Changes to the EV Tax Credit Based on the Recent Inflation Reduction Act (IRA)

September 2022

Interest in purchasing electric vehicles (EV) has increased over the years, as have the tax incentives that come with ownership. As more manufacturers push EVs to be a larger part of their sales, consumers have been able to benefit from tax incentives for purchasing these vehicles. Historically, EV credits were based on the number of vehicles manufacturers produced, indirectly spurring manufacturers to switch to the new technology. However, with the most recent legislation changes from the Inflation Reduction Act (IRA), the EV tax credit requirements have been modified, impacting if they can be claimed on your income tax return.

What's Changed?

With the IRA, Congress wanted to ensure that the final assembly of vehicles qualifying for tax credits occurs in North America, thereby increasing domestic production over time. This is a big change from the prior legislation which has reduced the list of vehicles that qualify for the credit – for now. Over time, we anticipate the list will increase. In addition, and for the first time, used cars are also eligible, but for a lower credit amount. Use this link from the Department of Energy to view a list of vehicles that will qualify under the new act.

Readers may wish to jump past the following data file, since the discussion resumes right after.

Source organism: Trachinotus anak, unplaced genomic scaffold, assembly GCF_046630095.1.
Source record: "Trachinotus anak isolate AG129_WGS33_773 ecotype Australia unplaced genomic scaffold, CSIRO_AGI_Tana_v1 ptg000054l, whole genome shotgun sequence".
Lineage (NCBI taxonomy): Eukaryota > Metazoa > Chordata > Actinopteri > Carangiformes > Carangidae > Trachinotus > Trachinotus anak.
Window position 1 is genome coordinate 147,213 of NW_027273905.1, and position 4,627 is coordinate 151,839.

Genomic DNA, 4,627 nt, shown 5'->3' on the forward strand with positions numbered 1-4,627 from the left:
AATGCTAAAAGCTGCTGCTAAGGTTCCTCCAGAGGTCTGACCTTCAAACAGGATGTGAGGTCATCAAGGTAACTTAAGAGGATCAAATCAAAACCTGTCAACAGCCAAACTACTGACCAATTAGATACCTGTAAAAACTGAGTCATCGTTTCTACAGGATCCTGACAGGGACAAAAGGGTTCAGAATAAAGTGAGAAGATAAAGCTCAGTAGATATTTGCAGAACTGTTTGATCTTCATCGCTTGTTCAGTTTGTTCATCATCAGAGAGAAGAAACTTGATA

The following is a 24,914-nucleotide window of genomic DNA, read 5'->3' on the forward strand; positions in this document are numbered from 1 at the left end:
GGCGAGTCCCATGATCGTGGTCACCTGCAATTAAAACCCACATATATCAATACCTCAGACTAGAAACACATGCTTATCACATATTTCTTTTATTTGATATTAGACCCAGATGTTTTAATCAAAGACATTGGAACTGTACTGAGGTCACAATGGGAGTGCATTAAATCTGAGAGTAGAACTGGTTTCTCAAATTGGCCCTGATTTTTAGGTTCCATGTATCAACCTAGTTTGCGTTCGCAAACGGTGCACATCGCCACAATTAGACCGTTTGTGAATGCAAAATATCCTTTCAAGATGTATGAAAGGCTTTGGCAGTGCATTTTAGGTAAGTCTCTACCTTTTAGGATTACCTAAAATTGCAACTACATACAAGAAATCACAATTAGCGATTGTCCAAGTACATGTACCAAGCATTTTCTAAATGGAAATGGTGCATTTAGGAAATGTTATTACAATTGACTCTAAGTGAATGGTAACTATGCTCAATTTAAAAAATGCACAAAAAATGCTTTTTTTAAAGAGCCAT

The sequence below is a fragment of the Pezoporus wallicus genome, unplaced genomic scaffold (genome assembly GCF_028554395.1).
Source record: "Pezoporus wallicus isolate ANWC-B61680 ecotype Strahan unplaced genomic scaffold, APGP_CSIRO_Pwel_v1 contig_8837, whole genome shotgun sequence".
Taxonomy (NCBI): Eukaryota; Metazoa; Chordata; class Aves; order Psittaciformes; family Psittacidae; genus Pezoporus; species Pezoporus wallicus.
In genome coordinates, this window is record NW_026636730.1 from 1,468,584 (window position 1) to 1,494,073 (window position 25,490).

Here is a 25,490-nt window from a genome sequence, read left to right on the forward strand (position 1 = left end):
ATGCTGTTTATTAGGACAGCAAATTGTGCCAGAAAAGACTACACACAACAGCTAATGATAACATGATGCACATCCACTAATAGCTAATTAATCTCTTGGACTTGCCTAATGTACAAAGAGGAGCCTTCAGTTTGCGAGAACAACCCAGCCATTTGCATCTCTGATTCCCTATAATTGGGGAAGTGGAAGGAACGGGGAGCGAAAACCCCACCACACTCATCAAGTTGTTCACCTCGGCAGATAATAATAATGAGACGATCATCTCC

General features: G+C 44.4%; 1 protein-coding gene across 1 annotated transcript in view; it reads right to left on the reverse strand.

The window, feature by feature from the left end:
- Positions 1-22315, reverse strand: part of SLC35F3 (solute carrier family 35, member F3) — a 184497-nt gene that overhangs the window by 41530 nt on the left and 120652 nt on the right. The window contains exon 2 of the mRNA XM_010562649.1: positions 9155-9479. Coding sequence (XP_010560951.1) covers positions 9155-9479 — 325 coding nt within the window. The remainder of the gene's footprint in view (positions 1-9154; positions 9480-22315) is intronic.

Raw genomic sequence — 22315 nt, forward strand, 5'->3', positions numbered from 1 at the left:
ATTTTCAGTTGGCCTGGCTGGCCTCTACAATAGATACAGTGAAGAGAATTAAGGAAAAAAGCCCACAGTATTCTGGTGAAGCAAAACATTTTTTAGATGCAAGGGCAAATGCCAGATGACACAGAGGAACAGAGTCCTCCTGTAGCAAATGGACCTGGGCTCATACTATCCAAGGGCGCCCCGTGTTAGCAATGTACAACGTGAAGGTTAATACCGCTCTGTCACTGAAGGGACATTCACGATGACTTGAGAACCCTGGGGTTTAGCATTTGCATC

The other part of the IRA legislation includes price caps on vehicles, which means only vehicles with a purchase price below the limits will qualify for credit. The amount of the credit will be based on adjusted gross income. The purchase price limits are:

  • $80,000 for vans, SUVs, and pickup trucks
  • $55,000 for sedans and other models
  • $25,000 for used vehicles

However, there are some wrinkles in the implementation of this new legislation based on timing. If you purchased the vehicle before the act was passed on August 16, 2022, but delivery happens after this date, then you will still fall under the old legislation. If you purchase and take possession between August 16, 2022 and December 31, 2022, then the credit is transitory, as it takes into effect both the old legislation (caps on number of vehicles sold by manufacturers) and new legislation (final assembly in North America). After January 1, 2023, the new legislation applies, which includes final assembly in North America, upper limits on vehicle cost, and the removal of manufacturer caps on vehicle production.

How Could These Changes Affect You?

Let’s explore the new rules using the Tesla 3, one of the most popular electric vehicles on the market, as an example. Under current legislation, along with the transitory period up to December 31, 2022, the Tesla 3 would not qualify for any tax credits because Tesla produced and sold more than 200,000 vehicles. However, after January 1, 2023, the Tesla 3 would again qualify because the final assembly is in North America and the vehicle is typically under $55,000 (depending on the package you choose). 

Qualifying for the EV tax credit can be complicated and nuanced, but CK can help make sense of these new changes. Make sure you contact RBI member CRAY KAISER before purchasing an electric vehicle so we can confirm your eligibility for the tax credit. 

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